Florida has been dominated for so long by one political party — first Democrats and now Republicans — it's hard to imagine what true competitive elections for Congress and the Legislature might look like. And it appears no one in Tallahassee wants voters to find out.
In a shameless, self-interested ploy, Republican legislative leaders and a few Democrats are rushing to try to thwart a pair of November ballot measures that would level the playing field. The citizen amendments, which would need approval by 60 percent of voters, would change the rules for drawing political districts. Now some lawmakers want to put their own constitutional amendment on the ballot in hopes of undermining the citizen amendments and maintaining the status quo. It's an indefensible power grab that would confuse voters and serve no interest other than incumbent politicians.
Amendments 5 and 6, dubbed "Fair Districts," would prohibit the state's legislators from gerrymandering districts to favor themselves, friends or their political parties in the once-a-decade reapportionment process that occurs next in 2012. The amendments would require lawmakers to draw compact and contiguous districts, preferably ones that follow the same boundaries as cities and counties. They would prohibit districts that favor or harm specific political parties and bar maps that diminish opportunities for racial or language minorities to participate or elect representatives of their choice.
But legislators are not embracing this progressive change that would help end the polarization in Tallahassee and Washington by creating more competitive political districts. Sen. Mike Haridopolos, R-Melbourne, is leading a push to put a third measure, SJR 2288 and HJR 7231, on November's ballot that would create enough loopholes so legislative leaders could justify drawing districts however they please.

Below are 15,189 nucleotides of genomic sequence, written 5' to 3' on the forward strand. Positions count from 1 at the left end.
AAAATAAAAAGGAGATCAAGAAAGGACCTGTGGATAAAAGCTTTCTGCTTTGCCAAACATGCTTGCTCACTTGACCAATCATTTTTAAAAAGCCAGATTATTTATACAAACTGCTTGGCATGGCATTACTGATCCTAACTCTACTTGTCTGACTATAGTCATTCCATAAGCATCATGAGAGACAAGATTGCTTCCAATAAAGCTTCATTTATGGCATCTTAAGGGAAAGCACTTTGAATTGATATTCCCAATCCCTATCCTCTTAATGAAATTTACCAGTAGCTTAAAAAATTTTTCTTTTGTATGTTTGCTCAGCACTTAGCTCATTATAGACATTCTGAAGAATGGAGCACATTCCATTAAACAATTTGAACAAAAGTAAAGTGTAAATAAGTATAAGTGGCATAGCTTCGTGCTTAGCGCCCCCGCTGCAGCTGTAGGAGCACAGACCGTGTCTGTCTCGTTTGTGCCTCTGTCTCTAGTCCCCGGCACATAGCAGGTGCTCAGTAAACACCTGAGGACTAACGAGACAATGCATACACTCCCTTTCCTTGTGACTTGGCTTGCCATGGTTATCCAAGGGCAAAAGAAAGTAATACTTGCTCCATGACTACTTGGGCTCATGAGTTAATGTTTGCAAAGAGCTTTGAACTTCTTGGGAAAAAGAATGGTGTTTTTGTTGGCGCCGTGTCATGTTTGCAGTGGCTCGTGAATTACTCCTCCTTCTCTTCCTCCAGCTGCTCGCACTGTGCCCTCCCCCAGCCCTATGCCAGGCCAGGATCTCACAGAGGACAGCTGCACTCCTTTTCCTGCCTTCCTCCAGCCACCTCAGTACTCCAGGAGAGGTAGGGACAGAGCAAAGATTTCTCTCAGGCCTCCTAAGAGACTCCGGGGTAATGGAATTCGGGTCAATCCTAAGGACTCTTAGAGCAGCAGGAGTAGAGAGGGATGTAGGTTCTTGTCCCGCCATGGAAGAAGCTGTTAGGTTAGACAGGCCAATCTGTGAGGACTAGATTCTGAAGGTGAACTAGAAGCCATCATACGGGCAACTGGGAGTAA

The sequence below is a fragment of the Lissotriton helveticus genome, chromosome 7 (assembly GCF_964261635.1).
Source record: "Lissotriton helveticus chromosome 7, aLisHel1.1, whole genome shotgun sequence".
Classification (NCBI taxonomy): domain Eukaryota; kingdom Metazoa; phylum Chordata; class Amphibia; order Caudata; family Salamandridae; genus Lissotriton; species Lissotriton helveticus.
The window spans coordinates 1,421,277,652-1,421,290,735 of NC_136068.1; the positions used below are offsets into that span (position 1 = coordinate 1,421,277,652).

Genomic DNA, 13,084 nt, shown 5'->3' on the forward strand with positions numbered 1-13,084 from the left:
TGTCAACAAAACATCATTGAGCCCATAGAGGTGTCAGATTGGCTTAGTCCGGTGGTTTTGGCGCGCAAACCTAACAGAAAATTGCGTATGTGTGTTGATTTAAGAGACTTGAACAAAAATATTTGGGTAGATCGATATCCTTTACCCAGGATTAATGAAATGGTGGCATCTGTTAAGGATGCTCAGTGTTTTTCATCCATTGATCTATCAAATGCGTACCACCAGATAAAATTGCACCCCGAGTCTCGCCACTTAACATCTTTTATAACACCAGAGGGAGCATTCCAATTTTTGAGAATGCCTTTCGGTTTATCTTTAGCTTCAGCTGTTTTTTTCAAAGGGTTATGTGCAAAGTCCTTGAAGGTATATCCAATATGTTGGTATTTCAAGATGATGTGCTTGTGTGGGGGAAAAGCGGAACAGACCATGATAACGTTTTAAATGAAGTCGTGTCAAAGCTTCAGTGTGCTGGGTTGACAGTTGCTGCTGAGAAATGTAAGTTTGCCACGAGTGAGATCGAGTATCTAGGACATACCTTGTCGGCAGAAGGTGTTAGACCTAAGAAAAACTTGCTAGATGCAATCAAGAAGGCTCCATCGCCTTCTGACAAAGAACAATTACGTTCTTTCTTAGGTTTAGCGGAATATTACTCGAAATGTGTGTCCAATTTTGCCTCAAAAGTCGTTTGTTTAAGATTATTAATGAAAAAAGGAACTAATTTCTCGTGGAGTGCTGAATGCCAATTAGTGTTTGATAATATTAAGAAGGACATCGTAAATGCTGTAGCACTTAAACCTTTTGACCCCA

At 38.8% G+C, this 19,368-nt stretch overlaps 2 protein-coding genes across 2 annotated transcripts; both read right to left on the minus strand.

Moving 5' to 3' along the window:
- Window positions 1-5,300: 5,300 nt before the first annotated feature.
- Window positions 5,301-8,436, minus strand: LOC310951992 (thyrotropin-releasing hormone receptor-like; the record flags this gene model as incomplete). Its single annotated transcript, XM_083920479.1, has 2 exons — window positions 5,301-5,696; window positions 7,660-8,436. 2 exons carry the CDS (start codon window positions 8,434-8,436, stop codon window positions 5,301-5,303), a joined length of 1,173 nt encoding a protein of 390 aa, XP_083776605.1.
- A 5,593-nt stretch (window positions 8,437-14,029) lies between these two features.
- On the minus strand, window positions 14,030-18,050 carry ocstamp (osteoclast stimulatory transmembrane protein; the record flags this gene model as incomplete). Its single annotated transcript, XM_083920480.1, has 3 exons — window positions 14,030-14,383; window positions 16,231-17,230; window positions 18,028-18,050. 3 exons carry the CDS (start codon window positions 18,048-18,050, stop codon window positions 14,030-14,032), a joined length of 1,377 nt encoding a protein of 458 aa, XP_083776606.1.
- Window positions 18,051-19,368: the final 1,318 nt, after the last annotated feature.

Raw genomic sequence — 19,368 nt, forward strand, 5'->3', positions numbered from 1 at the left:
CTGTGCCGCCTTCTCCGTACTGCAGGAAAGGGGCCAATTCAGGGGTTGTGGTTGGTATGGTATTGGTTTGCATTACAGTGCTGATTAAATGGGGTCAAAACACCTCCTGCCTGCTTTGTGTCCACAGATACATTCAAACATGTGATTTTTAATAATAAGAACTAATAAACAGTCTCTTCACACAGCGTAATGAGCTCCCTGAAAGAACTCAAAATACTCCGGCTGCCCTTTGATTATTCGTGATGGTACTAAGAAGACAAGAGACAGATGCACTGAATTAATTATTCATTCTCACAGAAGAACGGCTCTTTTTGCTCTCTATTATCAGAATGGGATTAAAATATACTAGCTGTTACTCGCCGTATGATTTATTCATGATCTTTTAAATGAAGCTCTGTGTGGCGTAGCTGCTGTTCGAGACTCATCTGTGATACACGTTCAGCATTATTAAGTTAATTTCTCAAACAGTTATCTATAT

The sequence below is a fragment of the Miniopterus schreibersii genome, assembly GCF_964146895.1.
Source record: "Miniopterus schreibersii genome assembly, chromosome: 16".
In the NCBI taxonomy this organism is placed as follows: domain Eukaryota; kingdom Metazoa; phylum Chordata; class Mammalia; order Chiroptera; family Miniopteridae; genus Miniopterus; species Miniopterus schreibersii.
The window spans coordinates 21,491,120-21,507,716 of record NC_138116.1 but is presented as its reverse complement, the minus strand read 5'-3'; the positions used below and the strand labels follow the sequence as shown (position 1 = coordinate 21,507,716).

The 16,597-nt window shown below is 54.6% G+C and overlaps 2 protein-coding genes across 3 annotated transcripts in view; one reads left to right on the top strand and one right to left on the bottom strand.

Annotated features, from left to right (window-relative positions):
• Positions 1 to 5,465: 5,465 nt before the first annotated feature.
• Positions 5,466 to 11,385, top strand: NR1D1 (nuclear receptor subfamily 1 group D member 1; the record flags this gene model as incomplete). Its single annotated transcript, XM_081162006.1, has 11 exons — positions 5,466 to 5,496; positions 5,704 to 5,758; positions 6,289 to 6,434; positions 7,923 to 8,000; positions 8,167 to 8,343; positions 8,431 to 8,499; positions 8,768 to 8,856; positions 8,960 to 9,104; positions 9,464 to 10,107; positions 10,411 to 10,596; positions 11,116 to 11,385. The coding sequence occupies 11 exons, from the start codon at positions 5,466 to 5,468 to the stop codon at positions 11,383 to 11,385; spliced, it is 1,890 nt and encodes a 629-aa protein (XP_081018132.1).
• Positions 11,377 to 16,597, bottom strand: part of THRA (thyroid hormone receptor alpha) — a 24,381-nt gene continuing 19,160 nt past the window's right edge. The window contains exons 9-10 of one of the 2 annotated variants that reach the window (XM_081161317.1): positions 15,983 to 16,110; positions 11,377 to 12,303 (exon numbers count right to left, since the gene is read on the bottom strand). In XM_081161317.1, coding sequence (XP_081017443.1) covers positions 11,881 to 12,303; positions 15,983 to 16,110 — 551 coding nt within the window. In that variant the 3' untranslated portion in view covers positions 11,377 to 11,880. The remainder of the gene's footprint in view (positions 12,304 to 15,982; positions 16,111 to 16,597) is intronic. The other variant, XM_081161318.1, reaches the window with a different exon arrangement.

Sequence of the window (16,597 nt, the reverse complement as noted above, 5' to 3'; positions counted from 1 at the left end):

Haridopolos is expected to be the Senate president during the next redistricting and claims he is just trying to save the state a lengthy court battle over the 2012 maps. He also contends the citizen amendments would undermine minority representation. Both arguments are specious. Redistricting maps almost always end up in court. And the overwhelming majority of the Florida Conference of Black State Legislators and the NAACP believe the citizen amendments, not the Legislature's plan, are the best way to protect minority interests.
No Republican incumbent lost his or her seat in the Legislature in 2008, even as Barack Obama carried the state in the presidential contest. What's more, Republicans hold more than 60 percent of legislative seats but only have 39 percent of state voter registration, compared to 42 percent Democrat and 19 percent nonaffilliated.
Such safe seats give politicians little incentive in Tallahassee and Washington to work in a bipartisan manner to produce good legislation. That ultimately serves no one but the special interests who bankroll the candidates' campaigns.
The real threat feared by Haridopolos and other entrenched interests — and not just Republicans — is that Florida would finally get political districts that reflect all the complexity inherent in the nation's fourth-largest state. Election outcomes should be decided by voters, not predetermined by the way the districts are drawn.